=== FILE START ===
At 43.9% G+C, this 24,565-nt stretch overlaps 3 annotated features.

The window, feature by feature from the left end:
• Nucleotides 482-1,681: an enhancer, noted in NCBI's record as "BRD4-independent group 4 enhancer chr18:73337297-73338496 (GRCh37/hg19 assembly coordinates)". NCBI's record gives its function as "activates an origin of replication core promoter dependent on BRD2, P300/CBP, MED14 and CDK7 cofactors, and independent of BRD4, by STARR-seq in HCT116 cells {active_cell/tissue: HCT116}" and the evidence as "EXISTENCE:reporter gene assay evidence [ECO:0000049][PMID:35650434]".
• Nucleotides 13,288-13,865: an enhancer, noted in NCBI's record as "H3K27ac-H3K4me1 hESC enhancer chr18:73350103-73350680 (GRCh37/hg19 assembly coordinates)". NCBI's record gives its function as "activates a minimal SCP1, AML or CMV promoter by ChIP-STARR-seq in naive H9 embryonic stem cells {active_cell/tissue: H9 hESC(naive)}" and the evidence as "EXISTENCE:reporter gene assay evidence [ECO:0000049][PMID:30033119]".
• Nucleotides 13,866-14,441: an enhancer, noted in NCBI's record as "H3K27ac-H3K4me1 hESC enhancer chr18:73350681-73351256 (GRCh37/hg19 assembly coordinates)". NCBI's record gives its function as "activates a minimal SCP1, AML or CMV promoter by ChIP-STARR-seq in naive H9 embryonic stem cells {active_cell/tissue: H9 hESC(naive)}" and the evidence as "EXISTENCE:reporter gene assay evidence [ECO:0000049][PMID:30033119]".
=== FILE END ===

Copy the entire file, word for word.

At 43.9% G+C, this 24,565-nt stretch overlaps 3 annotated features.

The window, feature by feature from the left end:
• Nucleotides 482-1,681: an enhancer, noted in NCBI's record as "BRD4-independent group 4 enhancer chr18:73337297-73338496 (GRCh37/hg19 assembly coordinates)". NCBI's record gives its function as "activates an origin of replication core promoter dependent on BRD2, P300/CBP, MED14 and CDK7 cofactors, and independent of BRD4, by STARR-seq in HCT116 cells {active_cell/tissue: HCT116}" and the evidence as "EXISTENCE:reporter gene assay evidence [ECO:0000049][PMID:35650434]".
• Nucleotides 13,288-13,865: an enhancer, noted in NCBI's record as "H3K27ac-H3K4me1 hESC enhancer chr18:73350103-73350680 (GRCh37/hg19 assembly coordinates)". NCBI's record gives its function as "activates a minimal SCP1, AML or CMV promoter by ChIP-STARR-seq in naive H9 embryonic stem cells {active_cell/tissue: H9 hESC(naive)}" and the evidence as "EXISTENCE:reporter gene assay evidence [ECO:0000049][PMID:30033119]".
• Nucleotides 13,866-14,441: an enhancer, noted in NCBI's record as "H3K27ac-H3K4me1 hESC enhancer chr18:73350681-73351256 (GRCh37/hg19 assembly coordinates)". NCBI's record gives its function as "activates a minimal SCP1, AML or CMV promoter by ChIP-STARR-seq in naive H9 embryonic stem cells {active_cell/tissue: H9 hESC(naive)}" and the evidence as "EXISTENCE:reporter gene assay evidence [ECO:0000049][PMID:30033119]".